4 takeaways as Red Sox fall to Yankees, 4-1, move into tie for last place in AL East

Red Sox

Once again, Boston started strong, fell behind, and couldn’t capitalize late.

New York Yankees’ Everson Pereira, right, scores on a single by Estevan Florial, next to Red Sox catcher Connor Wong during the fifth inning Tuesday night. Steven Senne/AP Photo

COMMENTARY 

Heading into Tuesday’s doubleheader – in spite of their recent struggles – the Red Sox had still managed to rip off seven straight wins against the Yankees.

Now, after a pair of not-too-surprising setbacks, they’ve lost two straight in the head-to-head. After squeaking out Game 1, 3-2, the Yankees did the same in Game 2 by a score of 4-1. 

In each matchup, the Red Sox (73-72) struck first, the Yankees (73-72) responded and took the lead in the sixth, then the Red Sox tried to fight back but ran out of time.

Boston finished a dreadful 0-for-15 with runners in scoring position Tuesday night. The Red Sox scored on the first pitch they faced and didn’t score after that.

The teams are now tied for last place in the American League East. Boston has lost 11 of 15 and New York has won 11 of 15. 

The Red Sox have essentially been out of the Wild Card race for a while now, and these two losses served as reminders that – barring a truly miraculous twist – there will be no postseason baseball in Boston yet again this year.

Here’s a closer look at how Game 2 unfolded.

Ceddanne Rafaela got the action started.

The Yankees threatened in the first inning, loading the bases with no outs, but Kutter Crawford struck out Austin Wells and got Isiah Kiner-Falefa to ground into a 6-3, inning-ending double play. 

Red Sox rookie Ceddanne Rafaela wasted no time in the bottom of the frame, smashing Carlos Rodón’s first pitch of the night over the Green Monster. It was a no-doubter, and Rafaela enthusiastically flipped his bat as he watched his first big league homer ricochet off the light tower.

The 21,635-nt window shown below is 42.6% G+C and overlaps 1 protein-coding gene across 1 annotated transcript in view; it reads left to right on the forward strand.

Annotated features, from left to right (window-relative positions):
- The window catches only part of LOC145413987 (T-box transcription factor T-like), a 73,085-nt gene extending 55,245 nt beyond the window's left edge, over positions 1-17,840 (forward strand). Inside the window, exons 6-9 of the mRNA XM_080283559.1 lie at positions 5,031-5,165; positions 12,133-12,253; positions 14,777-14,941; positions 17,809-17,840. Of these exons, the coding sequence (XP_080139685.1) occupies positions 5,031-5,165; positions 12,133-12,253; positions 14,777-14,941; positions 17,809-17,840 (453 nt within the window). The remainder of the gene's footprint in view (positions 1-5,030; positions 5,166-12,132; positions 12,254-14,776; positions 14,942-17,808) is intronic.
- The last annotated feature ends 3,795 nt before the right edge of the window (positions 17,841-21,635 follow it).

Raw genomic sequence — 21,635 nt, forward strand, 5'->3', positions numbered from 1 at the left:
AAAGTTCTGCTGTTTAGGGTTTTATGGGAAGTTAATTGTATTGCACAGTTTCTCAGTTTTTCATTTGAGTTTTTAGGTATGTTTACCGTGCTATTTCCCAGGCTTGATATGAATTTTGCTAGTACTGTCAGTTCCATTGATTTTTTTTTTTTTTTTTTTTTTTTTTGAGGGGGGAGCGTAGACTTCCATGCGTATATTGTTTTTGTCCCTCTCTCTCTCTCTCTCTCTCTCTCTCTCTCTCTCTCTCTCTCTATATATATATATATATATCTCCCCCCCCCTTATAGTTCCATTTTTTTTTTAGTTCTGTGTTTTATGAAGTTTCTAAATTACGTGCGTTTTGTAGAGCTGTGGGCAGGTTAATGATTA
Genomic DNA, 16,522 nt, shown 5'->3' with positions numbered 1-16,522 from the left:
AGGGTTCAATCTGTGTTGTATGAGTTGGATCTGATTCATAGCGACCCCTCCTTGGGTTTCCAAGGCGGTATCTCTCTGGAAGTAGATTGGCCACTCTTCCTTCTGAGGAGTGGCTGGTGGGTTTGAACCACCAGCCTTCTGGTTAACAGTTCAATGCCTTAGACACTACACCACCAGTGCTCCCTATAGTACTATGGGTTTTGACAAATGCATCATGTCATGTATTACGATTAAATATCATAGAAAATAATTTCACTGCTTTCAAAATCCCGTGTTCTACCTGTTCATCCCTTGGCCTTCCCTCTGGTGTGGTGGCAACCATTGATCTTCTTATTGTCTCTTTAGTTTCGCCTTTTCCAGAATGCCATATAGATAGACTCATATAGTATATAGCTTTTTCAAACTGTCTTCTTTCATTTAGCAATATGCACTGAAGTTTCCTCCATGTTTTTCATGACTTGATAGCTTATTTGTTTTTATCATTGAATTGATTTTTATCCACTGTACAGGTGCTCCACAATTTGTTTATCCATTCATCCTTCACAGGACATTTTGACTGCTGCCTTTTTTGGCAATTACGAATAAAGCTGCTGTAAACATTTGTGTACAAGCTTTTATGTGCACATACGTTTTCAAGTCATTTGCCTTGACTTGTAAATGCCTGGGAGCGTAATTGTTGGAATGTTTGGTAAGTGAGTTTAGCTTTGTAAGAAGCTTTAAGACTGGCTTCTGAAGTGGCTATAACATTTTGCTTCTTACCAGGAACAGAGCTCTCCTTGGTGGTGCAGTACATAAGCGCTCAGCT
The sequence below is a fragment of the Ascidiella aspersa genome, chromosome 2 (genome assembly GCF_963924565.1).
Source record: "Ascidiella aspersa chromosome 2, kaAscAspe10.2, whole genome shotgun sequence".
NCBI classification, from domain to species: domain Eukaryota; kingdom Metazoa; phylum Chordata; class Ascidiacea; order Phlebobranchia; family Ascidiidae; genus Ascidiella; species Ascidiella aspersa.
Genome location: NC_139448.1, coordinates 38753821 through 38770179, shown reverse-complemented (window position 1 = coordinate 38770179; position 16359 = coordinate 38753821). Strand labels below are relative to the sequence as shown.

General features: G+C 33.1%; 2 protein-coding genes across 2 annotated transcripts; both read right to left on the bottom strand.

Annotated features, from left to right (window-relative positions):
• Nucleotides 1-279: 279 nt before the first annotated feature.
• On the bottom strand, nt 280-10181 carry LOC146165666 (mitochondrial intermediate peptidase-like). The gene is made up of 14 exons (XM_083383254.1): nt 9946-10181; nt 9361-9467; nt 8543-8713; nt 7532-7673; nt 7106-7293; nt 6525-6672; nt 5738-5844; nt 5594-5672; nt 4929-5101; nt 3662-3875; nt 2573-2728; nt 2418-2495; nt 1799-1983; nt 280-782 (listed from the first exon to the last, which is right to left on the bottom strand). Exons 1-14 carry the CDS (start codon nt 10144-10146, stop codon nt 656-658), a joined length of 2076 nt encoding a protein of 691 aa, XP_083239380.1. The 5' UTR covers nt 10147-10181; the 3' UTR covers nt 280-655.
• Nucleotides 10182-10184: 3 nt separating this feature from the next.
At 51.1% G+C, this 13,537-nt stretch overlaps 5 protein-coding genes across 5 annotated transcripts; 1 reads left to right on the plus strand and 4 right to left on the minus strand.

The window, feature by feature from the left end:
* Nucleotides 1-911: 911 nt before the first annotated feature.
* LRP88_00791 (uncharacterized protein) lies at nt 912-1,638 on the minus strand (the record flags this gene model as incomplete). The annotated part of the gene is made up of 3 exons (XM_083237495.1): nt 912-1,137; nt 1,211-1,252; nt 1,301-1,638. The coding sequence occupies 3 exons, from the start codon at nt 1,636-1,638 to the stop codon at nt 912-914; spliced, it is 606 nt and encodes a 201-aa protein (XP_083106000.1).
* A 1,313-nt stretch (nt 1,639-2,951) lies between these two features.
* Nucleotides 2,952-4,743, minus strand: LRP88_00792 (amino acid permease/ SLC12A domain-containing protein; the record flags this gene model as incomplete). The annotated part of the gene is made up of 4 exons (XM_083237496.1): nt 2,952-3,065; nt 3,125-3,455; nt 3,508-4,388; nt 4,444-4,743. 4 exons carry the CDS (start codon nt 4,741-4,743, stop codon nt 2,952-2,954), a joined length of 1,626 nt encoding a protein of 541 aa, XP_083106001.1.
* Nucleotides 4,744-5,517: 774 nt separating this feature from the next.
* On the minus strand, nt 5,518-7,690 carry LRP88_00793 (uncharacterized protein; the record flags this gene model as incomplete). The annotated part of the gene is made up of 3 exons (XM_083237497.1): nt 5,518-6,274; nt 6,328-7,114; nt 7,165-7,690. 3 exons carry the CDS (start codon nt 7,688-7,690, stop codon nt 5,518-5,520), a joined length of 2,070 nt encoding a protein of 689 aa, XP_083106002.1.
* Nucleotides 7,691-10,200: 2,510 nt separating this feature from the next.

New York saw 24 pitches in the inning and didn’t score. Rafaela saw one and put Boston in front, 1-0. The blast showcased the potential Red Sox scouts have seen from the 5-foot-9, 165-pound, 22-year-old phenom for quite some time. 

The Red Sox have now homered in 28 of their last 30 games.

Kutter Crawford settled into a rhythm but wasn’t rewarded.

The first inning wasn’t Crawford’s best, but he found a groove after that, retiring 11 straight batters from the second to the fifth to keep the Red Sox in front.

With two outs in the fifth, though, he walked Everson Pereira, who stole second. Estevan Florial battled at the plate, and on the 10th pitch, he lined a single to center. 

Rafaela delivered a low, relatively accurate throw, but Pereira beat it by a smidgen to tie the score. Josh Winckowski replaced Crawford, who allowed one run on three hits and three walks and struck out seven in 4 ⅔ respectable innings. 

It was a tough ending to a promising outing for Crawford, after he allowed six runs to the Astros and five to the Rays in his last two starts. Ultimately, it was enough to keep the Red Sox in it but not enough to keep them in front.

The Yankees did just enough to pull ahead.

Just like they did in the first inning, the Yankees loaded the bases with no outs in the sixth. 

They didn’t crush the ball this time, either, yet they found a way to take the lead. Jake Bauers hit a slow nubber to third, and Luis Urías had no choice but to corral it and dive to get the out at third.

Urías spearheaded a double play moments later, and that was that, but one run was all the Yankees needed.

The Red Sox had their chances but came up short.

When Rafaela doubled to start the seventh, it appeared more likely than not that Boston would at least tie the game.

Wilyer Abreu moved him to third on a sharp grounder, then Justin Turner uncharacteristically popped out when the Red Sox needed him to send the ball to the outfield. 

Triston Casas walked, then Adam Duvall (0 for 4, four strikeouts; 0 for 17 with 14 strikeouts in his last four games) went down swinging to end the inning.

In the bottom of the eighth – after Wilyer Abreu hosed Kiner-Falefa at the plate in the top of the frame – Trevor Story singled and advanced to second on a wild pitch. Rafael Devers pinch hit and walked, but Connor Wong struck out and Rafaela flared to second.

The Yankees tacked on two more in the ninth – extending the margin to 3-1 on a single from Gleyber Torres and 4-1 on catcher’s interference.

In both games, the Red Sox had runners in scoring position late with a chance to tie it but couldn’t capitalize. A few weeks remain, as they hover around .500 and look like a team ready for the offseason.


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